Transfer pricing documentation must be submitted without delay when requested. Failure to comply may result in the tax authorities assessing tax by presumptive assessment. Transfer pricing documentation includes documents describing intra- company transactions and documents describing arm's length pricing for intra-company transactions.
Documents describing intra-company transactions may include:
• documents describing details of assets and services in intra-company transactions;
• documents describing functions performed and risks assumed by head office etc. and the PE;
• documents describing intangible assets and tangible assets utilized by head office etc. and PE;
• contracts or equivalent documents describing transfer of assets, provision of services or other facts;
• documents describing the method for determining intra-company transactions pricing and negotiations for this;
• documents describing market analysis of intra-company transactions;
• documents describing the business policy of a foreign corporation, businesses of head office etc. and the PE; and
• documents describing other transactions (including other intra-company transactions) closely connected with the intra-company transaction and that transaction's contents.
The PE is required to prepare and maintain documentation about transactions with third parties and intra-company transactions7.
The PE is required to prepare the following documents describing:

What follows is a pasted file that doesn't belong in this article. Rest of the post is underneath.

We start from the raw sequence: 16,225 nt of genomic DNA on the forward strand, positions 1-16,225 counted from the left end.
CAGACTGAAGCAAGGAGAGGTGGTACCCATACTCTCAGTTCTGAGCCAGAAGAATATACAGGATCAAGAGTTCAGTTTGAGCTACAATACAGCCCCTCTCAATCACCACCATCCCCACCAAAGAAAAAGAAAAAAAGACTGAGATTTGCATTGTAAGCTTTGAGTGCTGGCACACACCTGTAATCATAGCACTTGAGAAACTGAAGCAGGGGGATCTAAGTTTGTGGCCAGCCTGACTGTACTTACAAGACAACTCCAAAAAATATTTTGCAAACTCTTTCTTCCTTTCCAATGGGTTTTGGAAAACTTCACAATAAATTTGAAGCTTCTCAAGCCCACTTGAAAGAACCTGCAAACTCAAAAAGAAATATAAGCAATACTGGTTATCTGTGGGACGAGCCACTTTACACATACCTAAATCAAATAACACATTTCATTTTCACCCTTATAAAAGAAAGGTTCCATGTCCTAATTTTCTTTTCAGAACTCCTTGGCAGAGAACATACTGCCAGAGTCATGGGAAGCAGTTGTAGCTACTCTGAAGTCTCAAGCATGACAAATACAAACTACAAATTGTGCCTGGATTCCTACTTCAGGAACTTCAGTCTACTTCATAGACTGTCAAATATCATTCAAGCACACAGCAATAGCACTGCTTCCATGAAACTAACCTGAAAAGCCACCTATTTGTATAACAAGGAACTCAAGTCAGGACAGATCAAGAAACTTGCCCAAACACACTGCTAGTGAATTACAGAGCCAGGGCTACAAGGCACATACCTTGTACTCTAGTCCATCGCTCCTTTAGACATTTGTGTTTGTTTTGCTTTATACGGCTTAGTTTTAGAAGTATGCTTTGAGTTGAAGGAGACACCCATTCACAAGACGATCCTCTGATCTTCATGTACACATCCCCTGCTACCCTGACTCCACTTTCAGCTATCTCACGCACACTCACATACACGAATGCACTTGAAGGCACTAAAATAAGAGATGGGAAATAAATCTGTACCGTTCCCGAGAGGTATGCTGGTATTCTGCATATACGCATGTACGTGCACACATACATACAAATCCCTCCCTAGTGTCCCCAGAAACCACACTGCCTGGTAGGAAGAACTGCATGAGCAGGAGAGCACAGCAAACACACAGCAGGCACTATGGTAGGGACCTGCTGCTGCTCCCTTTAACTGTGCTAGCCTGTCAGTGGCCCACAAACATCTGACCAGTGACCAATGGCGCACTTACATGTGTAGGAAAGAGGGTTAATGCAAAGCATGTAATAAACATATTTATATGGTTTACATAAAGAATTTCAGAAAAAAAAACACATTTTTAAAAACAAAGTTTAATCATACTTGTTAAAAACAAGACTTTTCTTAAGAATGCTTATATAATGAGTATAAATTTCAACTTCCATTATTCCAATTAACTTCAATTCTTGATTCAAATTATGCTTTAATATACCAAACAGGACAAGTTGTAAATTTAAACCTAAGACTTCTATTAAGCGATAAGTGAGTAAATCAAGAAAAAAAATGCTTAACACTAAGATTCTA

• contents of transactions attributable to the PE (“PE attributable intercompany transactions”);
• details of assets and liabilities the PE and head offices etc utilize for PE attributable intercompany transactions;
• people's roles on functions (risks) performed and controlled by the PE and head office etc. in PE attributable intercompany transactions, people's roles and other functions in assets attribution and risks related to these; and
• departments and business of departments engaged in functions performed in PE attributable intercompany transactions.
The PE is required to prepare the following:
• orders, contracts, shipping documention, receipts, price estimates, equivalent documents or copies of these describing intra-company transactions such as transfer of assets, provision of services etc. and other information;
• documents describing the details of assets and liabilities the PE and head offices etc utilize for intra company transaction;
• documents describing people's roles on functions (risks) performed and controlled by the PE and head office etc. in intra-company transactions, people's roles and other functions in asset attribution and risks related to these;
• documents describing departments and business of departments engaged in intra-company transactions; and
• documents evidencing facts related to intra-company transactions (facts relating to transfer of assets, provision of services or other intra-company transactions).
Under the new AOA rules, compliance requirements for the PE of a foreign corporation have significantly increased. Affected companies are recommended to review the current status of changes and prepare timelines to satisfy requirements in time.
Head of Tax Grant Thornton, Japan
1 Article 142-4 CTL
2 Article 144 CTL
3 Article 176(3)(ii) of the Corporation Tax Law Enforcement Ordinance (“CTLEO”)
4 Article 138(2) CTLEO
5 Article 66-4 of the Special Taxation Measures Law (“STML”)
6 Article 22-10-3(1) of Special Taxation Measures Law Enforcement Regulation (“STMLER”)
7 Article 146-2 of CTL
8 Article 62-2 of Corporation Tax Law Enforcement Regulation (“CTLER”)
9 Article 62-3 of CTLER